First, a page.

During the holiday season, when many of us are exchanging presents and attending religious services, we sometimes take these things for granted. But in many countries, people are fired from their jobs, arrested by the authorities, sometimes even killed because of their faith.
For example, in China, government troops that have occupied the Chinese region of Tibet since 1959 have attempted to exterminate the Buddhist religion there. In Iran, where Islam is the official religion, converting to another religion is dangerous: three evangelical leaders were murdered in 1994, and last year another religious leader was found dead in a public park. Also in that nation, four adherents of the Baha'i faith were convicted of apostasy and sentenced to death two years ago.
Another example is Sudan, where the civil war between the Muslim north and the Christian south has claimed some 1.5 million lives. As a part of this religious war, forced Islamization of Christians and animists has become official government policy. There are many more abhorrent examples that take place in countries such as Russia, India, Pakistan, Vietnam, Laos, Egypt, and Saudi Arabia.
When I last discussed this topic in my column, Congress was debating how to combat religious persecution around the globe. A year later, I can report that the United States has taken at least one step to address this problem.
The International Religious Freedom Act of 1998 passed the Senate unanimously, and was signed into law by the president in October. This new law marks an important step in advocating religious freedom, and in curbing the threat of ill-treatment that hangs over people of faith. The new law will allow the U.S. government to actively investigate suppression of religious beliefs by foreign governments and send a message to those governments. It contains the following changes in U.S. policy:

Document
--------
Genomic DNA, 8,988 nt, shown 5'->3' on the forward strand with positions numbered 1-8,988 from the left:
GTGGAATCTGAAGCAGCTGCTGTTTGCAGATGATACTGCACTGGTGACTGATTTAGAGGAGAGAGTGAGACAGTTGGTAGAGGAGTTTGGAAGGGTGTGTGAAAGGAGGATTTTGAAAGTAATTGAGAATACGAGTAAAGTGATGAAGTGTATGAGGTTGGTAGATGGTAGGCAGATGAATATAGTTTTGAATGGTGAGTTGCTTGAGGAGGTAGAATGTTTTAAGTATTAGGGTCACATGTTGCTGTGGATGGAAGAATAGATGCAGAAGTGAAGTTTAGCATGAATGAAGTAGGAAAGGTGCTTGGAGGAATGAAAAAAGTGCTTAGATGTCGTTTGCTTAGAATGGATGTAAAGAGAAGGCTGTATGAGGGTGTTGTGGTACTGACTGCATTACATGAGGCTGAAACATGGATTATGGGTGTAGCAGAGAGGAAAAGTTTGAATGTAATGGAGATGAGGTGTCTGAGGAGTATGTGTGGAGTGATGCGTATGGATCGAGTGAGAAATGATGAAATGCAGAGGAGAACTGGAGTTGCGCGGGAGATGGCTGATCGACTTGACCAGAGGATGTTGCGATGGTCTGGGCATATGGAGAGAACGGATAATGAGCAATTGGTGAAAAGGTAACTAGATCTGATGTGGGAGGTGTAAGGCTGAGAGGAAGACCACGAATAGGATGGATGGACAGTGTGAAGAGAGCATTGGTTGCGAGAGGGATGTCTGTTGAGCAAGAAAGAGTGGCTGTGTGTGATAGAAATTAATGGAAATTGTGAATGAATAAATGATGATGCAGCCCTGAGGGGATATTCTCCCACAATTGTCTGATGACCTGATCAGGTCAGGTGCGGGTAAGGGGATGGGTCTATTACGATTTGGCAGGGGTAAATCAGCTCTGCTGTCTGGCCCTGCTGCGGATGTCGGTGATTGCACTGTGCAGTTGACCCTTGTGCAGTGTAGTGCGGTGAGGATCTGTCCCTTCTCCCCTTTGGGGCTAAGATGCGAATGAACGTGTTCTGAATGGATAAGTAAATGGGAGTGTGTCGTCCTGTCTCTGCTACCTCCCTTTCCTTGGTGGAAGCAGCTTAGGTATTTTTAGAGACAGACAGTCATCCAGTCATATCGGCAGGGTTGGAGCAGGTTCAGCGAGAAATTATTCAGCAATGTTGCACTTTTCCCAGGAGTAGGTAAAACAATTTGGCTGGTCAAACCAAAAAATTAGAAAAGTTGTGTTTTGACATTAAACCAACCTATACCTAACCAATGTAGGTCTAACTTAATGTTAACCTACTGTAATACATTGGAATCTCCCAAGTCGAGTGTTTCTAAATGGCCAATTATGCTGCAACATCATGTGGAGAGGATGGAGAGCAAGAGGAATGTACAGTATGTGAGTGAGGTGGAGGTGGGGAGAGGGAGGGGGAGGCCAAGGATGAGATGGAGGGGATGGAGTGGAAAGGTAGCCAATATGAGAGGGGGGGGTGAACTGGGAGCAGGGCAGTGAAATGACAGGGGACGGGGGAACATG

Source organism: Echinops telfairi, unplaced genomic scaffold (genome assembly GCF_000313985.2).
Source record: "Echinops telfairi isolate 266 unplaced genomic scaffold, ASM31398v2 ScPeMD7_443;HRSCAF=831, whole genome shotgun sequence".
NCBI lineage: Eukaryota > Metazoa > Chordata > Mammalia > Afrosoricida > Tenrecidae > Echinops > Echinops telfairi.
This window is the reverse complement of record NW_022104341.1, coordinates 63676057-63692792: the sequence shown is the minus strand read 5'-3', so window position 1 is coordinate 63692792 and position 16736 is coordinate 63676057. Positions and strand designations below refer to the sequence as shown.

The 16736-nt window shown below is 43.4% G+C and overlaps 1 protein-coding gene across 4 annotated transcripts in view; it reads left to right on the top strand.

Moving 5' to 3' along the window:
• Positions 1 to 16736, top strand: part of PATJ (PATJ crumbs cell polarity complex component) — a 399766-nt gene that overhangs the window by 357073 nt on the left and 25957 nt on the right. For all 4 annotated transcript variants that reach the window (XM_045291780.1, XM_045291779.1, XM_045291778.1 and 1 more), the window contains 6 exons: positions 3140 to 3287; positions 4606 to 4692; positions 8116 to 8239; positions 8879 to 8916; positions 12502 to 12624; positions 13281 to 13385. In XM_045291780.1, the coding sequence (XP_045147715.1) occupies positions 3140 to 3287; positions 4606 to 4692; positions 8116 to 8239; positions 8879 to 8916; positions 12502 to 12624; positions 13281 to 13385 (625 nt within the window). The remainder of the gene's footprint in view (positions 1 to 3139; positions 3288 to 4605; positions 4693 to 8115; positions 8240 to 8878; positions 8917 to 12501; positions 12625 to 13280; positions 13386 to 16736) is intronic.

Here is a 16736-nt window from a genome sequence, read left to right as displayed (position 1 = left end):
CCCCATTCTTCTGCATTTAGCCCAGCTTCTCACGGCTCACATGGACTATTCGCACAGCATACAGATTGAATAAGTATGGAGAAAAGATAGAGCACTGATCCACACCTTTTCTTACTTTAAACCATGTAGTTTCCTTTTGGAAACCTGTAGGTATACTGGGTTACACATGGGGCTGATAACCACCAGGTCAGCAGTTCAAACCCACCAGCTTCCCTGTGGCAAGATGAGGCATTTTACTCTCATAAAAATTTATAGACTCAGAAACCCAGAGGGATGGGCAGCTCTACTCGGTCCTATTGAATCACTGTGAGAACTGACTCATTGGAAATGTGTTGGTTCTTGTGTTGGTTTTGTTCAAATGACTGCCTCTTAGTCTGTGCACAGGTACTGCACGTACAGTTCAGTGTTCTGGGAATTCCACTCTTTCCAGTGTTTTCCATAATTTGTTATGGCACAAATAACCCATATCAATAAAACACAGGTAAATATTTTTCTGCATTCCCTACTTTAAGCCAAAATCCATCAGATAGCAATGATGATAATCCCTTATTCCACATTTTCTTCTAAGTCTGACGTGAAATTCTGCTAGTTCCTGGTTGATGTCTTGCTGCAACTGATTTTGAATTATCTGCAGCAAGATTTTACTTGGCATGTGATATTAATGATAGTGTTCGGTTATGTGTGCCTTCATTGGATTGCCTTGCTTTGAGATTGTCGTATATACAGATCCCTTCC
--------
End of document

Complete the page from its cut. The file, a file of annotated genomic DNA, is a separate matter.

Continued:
- Reporting: It will create an ambassador-at-large in the State Department and a bipartisan, 10-member commission, which will develop an Annual Report on Religious Persecution. The report will provide a review of religious freedom worldwide on a country-by-country basis.
- Sanctions: The president must choose from a broad list of options ranging from diplomatic protest and a variety of economic sanctions. Based on the annual report, the President is required to announce to Congress the action he will take against the violators. The bill allows the President to waive action if an "important national interest" is threatened.
- Training: The law will ensure there is training on religious persecution for all U.S. officials involved in adjudications, including refugee officers, asylum officers, and immigration judges. The training of consular officers in identifying victims of religious persecution will be a condition for receiving a consular commission.
Acts of religious persecution were documented in 77 countries last year. Our new law will give the U.S. government an array of foreign policy tools to deal with these countries to combat religious persecution and promote religious freedom.
The new law expresses something that goes back to our founding as a nation. It carries forth the spirit of George Washington, the "father" of our nation, who said: "The Government of the United States ... gives to bigotry no sanction, to persecution no assistance."
by U.S. Senator Jon Kyl